The Marathon County Board decided Tuesday to cut funding to house stray cats at the Marathon County Humane Society.
Many people attended the meeting where the resolution was passed.
Supporters of the resolution said the county can no longer afford the expense of holding stray cats at the Humane Society. So, they've come up with another plan.
According to a county board member, the county will provide transitional money to cities and towns within the county for two years. In 2014, the county will give each municipality $60,000. In 2015, the county will give each municipality $30,000. The idea is that each city or town create their own "contract" with the humane society to fund stray cats. In 2016, the money will stop and it will be up to each city or town to come up with its own funding.
"It has set aside $60,000 of tax levy money to assist those municipalities in entering into a contract to contract for impoundment services of the cats," said Kurt Gibbs, Marathon County Board vice chairman.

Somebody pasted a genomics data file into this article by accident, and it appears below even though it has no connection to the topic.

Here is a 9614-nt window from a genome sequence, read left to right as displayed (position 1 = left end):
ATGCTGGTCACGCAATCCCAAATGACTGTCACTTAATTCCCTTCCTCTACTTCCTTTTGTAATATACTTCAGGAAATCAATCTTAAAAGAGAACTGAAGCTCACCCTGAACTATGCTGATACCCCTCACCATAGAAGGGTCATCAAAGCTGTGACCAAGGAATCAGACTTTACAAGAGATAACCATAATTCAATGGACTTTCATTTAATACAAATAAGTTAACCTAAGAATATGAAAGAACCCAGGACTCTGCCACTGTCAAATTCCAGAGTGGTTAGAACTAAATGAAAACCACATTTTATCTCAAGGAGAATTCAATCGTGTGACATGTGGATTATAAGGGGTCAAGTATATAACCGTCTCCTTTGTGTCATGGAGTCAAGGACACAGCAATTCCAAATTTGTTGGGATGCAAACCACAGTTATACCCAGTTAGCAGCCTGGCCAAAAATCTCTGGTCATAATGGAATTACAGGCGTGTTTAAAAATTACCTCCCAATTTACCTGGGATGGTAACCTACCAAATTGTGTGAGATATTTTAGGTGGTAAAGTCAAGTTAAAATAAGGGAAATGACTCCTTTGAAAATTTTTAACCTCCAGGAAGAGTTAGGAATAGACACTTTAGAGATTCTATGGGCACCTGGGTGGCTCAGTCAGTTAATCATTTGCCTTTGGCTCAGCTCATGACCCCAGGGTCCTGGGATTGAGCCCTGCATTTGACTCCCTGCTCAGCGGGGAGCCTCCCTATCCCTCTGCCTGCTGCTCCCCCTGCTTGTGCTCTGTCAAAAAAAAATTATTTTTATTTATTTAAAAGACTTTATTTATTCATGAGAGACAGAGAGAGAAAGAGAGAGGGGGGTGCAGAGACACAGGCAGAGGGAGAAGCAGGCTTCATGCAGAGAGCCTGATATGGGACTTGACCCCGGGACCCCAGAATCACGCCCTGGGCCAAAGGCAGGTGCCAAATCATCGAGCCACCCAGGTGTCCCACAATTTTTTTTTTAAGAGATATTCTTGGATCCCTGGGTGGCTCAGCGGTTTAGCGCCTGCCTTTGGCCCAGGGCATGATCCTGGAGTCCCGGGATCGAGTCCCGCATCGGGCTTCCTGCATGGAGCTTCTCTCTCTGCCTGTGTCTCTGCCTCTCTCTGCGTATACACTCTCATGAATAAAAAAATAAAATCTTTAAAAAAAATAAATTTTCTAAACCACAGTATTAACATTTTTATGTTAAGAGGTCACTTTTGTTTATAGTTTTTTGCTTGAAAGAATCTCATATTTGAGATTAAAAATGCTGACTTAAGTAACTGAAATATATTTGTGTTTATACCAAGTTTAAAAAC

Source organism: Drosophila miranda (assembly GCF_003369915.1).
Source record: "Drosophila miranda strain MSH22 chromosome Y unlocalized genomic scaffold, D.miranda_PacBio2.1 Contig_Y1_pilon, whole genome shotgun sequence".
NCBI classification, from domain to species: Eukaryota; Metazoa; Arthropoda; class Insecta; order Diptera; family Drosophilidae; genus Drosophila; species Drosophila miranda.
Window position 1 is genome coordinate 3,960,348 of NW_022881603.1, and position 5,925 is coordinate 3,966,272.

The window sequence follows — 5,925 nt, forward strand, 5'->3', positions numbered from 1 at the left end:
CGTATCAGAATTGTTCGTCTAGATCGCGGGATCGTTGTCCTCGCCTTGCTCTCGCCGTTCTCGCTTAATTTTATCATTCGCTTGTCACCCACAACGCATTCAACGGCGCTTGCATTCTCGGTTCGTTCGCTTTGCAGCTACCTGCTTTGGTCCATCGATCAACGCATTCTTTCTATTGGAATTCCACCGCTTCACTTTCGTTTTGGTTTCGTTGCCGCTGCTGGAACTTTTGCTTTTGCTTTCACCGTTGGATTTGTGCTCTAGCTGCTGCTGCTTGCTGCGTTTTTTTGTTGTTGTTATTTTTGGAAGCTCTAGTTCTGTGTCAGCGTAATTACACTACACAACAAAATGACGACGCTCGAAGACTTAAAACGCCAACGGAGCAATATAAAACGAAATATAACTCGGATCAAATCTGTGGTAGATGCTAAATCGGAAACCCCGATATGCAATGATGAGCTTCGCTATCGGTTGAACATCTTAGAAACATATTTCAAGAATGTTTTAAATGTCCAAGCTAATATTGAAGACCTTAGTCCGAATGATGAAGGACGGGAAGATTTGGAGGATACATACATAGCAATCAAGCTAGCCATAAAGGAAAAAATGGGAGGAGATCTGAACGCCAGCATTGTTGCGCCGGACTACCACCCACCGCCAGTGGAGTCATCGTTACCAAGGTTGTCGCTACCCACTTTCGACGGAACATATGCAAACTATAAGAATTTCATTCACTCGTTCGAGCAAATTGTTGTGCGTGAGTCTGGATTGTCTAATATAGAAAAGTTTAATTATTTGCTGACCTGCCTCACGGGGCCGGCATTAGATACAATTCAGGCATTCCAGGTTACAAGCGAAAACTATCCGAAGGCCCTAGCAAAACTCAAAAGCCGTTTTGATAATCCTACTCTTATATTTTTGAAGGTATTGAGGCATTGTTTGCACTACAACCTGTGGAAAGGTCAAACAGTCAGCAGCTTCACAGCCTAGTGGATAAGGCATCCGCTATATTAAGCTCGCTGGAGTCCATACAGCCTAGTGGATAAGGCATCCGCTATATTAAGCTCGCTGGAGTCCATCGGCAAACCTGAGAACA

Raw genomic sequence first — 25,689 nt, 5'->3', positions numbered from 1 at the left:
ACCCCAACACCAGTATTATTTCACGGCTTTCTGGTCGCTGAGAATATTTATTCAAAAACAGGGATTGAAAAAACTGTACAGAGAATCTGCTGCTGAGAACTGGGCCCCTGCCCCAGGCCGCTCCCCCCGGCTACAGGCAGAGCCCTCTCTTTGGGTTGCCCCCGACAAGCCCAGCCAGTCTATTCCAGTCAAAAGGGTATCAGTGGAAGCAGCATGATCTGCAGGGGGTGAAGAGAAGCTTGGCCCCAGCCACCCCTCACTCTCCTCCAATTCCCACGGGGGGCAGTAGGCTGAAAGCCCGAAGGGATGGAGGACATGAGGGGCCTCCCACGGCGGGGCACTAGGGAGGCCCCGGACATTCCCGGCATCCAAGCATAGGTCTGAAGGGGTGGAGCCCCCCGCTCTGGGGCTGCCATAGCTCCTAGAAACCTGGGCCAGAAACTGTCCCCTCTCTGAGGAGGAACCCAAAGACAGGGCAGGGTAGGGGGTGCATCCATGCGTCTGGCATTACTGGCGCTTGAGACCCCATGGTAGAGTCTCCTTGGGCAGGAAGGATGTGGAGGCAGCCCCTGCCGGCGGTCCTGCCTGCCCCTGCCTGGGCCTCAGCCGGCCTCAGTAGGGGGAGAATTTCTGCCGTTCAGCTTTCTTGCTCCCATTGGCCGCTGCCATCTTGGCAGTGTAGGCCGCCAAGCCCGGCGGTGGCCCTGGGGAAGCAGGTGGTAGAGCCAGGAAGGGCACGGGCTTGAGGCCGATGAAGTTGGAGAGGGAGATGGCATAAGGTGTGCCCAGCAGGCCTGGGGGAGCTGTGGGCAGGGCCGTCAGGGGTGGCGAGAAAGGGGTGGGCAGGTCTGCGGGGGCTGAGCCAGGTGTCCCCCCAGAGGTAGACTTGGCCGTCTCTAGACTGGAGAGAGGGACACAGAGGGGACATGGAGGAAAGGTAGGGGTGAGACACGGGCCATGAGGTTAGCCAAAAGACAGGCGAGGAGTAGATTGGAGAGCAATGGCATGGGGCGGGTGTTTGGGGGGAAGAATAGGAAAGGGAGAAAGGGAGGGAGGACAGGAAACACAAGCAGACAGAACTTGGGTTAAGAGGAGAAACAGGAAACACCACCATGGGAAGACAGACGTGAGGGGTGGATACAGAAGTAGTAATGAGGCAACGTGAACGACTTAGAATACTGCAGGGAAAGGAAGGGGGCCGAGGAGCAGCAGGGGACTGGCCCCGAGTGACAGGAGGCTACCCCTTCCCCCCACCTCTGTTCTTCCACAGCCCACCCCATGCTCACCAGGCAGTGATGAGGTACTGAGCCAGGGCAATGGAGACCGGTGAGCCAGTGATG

But Humane Society leaders aren't happy with the decision.
"I do think that the resolution was premature," said Linda Berna-Karger, Marathon County Humane Society board president. "We hadn't been involved in helping formulate that resolution so I think there should have been more work done on it before it was presented."
According to state law, counties are required to fund stray dogs for seven days, but cats have no protection. Until now, Marathon County has provided funding for cats.